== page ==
Flux is also joined by Juicebox, a handy robot companion who keeps you company as you explore Waonope, and helps you fix your spaceship. Waonope has three vast continents which are populated by four different races, and as you progress through the game you will come across various characters from all four races, who will further the storyline. Some of these will be friends and some not, which brings us to the combat element of the game. Flux can learn and absorb the skills of his enemies, and also enhance his abilities and strengthen his attack by crafting items that will be useful in combat. You can stun your enemies, set them on fire, and also flip to slow motion.
With over one hundred thousand downloads, Crashlands is rated 4.4 out of 5 stars on Google Play Store.
6. Assassin’s Creed Identity ($1.99)
Ubisoft’s Assassin’s Creed Identity was released worldwide in 2016 and is the second Assassin’s Creed mobile release by the company. One of the best selling franchises of the gaming industry, Assassin’s Creed has released several different types of games, including the original PC and console games, multiplayer arena games, tabletop-style card games, and more; Assassin’s Creed Identity is the first Assassin’s Creed mobile game, however, to offer 360-degree control over the game’s environment, replicating the console and PC versions of the game.
The game’s plot revolves around the Mystery of the Crows and takes place during the time of the Italian Renaissance, a time period beloved by Assassin’s Creed fans. The plot runs parallel to those of Assassin’s Creed 2 and Assassin’s Creed Brotherhood, and mentions have been made in the game to Ezio, who is a central character in the Assassin’s Creed franchise. The game is divided into Episodes and Levels, with each Episode containing ten Levels that require you to accomplish various tasks such as assassinations or escort missions. A replica of the original console and PC series, Assassin’s Creed Identity does suffer a little bit due to the platform itself and its inability to support functions that consoles are capable of, which is why the game is a lot more automated than its predecessors. Climbing up walls, which used to require skill in the previous iterations of the game now happens automatically when you run towards a wall. This may turn off some players but isn’t as big of a deal as it seems since the rest of the mechanics, including those of combat, are the same as the PC and console games. You can assassinate a guard by getting close to them and pressing the Action button once the Hidden Blade icon pops up above their head, and you can run from the guards or the templars by breaking eye contact for a period of time or by blending into the crowd. The game’s missions are incredibly exciting, blending together combat with skills and stealth, allowing the game to flourish as a combat-centered game that also requires strategic thinking and gameplay.
The game also has a class system that enables you to choose between four different classes – Berserker, Shadow Blade, Trickster, and Thief – with each class serving a different function and providing you with different abilities. Customization is also an important aspect of the game. You can choose to customize your character with unique outfits, with different color variations. Along with this, you can also forge new items with which to customize your character and make it more unique.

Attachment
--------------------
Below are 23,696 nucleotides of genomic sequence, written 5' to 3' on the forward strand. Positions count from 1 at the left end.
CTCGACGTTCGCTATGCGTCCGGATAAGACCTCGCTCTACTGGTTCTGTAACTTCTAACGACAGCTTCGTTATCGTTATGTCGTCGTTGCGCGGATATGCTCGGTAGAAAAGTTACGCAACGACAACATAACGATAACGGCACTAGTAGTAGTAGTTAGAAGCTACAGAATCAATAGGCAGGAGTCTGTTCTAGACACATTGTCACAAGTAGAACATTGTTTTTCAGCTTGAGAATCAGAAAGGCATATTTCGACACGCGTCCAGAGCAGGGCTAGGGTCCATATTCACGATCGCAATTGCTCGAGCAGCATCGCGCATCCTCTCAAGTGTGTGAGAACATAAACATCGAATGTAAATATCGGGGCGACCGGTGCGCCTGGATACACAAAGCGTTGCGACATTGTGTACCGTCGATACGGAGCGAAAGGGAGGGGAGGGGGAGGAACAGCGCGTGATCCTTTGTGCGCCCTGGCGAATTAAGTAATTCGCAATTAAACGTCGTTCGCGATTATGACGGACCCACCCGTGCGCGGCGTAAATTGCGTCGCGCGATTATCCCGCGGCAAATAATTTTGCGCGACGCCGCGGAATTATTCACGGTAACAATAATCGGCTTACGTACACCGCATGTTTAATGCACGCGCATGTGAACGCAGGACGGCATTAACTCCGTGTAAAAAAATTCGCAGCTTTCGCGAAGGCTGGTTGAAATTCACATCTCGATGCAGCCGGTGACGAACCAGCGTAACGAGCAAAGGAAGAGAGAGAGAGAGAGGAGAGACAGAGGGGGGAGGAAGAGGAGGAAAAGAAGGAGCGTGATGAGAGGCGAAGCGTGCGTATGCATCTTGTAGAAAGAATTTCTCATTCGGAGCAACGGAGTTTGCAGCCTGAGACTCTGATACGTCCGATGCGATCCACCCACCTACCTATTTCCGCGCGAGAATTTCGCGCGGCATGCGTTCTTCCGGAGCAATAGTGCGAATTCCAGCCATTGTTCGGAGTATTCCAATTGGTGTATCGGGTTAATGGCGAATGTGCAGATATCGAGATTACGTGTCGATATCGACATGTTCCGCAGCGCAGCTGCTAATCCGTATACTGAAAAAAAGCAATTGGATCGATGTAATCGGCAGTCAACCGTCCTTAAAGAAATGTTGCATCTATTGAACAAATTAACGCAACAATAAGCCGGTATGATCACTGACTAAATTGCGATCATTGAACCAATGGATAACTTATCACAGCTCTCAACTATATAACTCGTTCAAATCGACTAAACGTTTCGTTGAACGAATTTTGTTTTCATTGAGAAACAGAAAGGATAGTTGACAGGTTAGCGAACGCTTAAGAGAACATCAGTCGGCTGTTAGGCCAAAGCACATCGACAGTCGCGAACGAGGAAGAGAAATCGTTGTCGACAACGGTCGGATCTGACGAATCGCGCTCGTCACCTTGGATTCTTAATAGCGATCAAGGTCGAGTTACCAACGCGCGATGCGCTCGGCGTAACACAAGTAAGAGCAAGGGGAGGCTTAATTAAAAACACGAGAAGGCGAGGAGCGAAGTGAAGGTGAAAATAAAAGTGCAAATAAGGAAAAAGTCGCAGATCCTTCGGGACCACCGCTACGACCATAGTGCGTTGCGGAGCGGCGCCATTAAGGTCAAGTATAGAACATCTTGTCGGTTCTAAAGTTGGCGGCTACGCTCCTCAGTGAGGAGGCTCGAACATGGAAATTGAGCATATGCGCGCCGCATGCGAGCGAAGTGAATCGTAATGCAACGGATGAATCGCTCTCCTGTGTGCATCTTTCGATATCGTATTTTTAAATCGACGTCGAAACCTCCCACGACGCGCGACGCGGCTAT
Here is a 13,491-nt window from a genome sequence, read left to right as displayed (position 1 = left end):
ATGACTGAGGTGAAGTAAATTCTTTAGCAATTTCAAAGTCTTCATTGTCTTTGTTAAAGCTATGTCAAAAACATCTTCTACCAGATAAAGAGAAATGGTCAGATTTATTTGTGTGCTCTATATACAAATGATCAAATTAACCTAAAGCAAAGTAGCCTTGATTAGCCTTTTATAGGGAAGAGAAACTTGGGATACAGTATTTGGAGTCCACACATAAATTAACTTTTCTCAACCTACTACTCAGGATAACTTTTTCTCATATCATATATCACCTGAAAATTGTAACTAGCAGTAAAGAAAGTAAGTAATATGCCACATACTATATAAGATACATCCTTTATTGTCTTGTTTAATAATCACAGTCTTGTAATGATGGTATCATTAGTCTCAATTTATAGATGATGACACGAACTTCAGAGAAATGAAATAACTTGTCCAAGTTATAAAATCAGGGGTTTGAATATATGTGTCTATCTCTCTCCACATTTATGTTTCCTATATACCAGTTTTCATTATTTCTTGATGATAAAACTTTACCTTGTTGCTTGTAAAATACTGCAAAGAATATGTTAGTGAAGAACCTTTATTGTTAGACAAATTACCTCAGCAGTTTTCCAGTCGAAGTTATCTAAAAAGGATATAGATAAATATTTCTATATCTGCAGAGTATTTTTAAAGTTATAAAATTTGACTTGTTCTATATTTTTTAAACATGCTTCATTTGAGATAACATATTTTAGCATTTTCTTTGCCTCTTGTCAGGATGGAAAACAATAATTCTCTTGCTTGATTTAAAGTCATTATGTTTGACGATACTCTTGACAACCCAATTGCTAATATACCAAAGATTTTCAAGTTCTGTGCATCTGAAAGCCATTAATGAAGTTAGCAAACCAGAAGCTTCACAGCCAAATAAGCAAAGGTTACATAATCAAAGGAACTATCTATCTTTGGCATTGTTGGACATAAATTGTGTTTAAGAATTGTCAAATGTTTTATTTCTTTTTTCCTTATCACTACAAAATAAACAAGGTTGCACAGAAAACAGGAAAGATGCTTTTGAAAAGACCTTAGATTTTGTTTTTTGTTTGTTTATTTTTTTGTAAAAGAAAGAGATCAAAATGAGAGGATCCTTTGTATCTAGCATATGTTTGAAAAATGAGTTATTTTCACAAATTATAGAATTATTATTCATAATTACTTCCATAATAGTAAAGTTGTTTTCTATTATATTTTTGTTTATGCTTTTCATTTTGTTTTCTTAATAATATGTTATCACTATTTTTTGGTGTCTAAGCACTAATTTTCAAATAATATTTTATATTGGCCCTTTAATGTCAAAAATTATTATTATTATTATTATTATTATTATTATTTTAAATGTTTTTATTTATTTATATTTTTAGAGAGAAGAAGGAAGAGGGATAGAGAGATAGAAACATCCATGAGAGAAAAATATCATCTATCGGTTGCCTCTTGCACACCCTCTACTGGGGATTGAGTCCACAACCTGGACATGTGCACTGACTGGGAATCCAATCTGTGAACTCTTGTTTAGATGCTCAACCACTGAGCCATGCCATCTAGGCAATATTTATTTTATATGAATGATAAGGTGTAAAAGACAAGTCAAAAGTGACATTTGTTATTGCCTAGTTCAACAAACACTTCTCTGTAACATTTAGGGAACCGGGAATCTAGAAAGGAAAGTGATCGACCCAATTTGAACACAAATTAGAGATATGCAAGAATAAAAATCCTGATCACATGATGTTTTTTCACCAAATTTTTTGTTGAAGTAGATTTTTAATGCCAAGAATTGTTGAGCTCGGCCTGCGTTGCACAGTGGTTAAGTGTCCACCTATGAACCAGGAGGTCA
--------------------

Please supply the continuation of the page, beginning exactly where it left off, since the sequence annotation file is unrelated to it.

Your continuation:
The game has been widely praised for its stunning graphics and smooth gameplay. The buildings as well as the NPCs are well-designed and feel real, most of the game environment can be interacted with, and it is still just as fun to take a Leap of Faith on this game as it was on the previous ones. Although platform limitations do keep it from being as fun to play as it possibly could have been, it is still a very good mobile version of an internationally acclaimed series.
With over one million downloads, Assassin’s Creed Identity is rated 3.7 out of 5 stars on Google Play Store.
7. Stardew Valley ($4.99)
Published by Chucklefish Limited, Stardew Valley is a widely acclaimed simulation RPG that was released for mobile in 2016. Inspired heavily by the Harvest Moon game series, Stardew Valley is an open-ended role-playing game in which the user takes over their deceased grandfather’s old farm (which is not in a particularly good condition), and the main objective of the game is for the user to fix the dilapidated farm, grow crops, raise livestock, and live a peaceful life in the countryside. The game also contains various social aspects, allowing the user to engage with NPCs who make up the population of the town and also partake in activities such as marriage and raising children.
The game begins with the user creating a unique character which they will be using for the rest of the game and selecting the type of farm they would like to work on in Pelican Town, the town in which the character’s grandfather lived. Each farm type comes with its own pros and cons. The Standard farm, for instance, is great for farming the widest range of crops, and also for rearing animals and poultry. The Riverland farm, on the other hand, has limited space for crops but ample water bodies for you to fish in. Whichever farm the user chooses, it will initially be marred with weeds, trees, boulders, etc. and the user must work to clear these in order to properly begin their farming work. Farming is fairly simple, although it does take some time initially to get your farm going by getting the right number of seeds, figuring out irrigation, etc. Users can also take on various quests to earn additional money in the game. You can also restore certain items – called bundles – to the town’s Community Centre, which earns you a wide variety of items including seeds and tools, both of which are extremely important for your farm. Completing several bundles also earns you access to new areas of the game, such as the desert.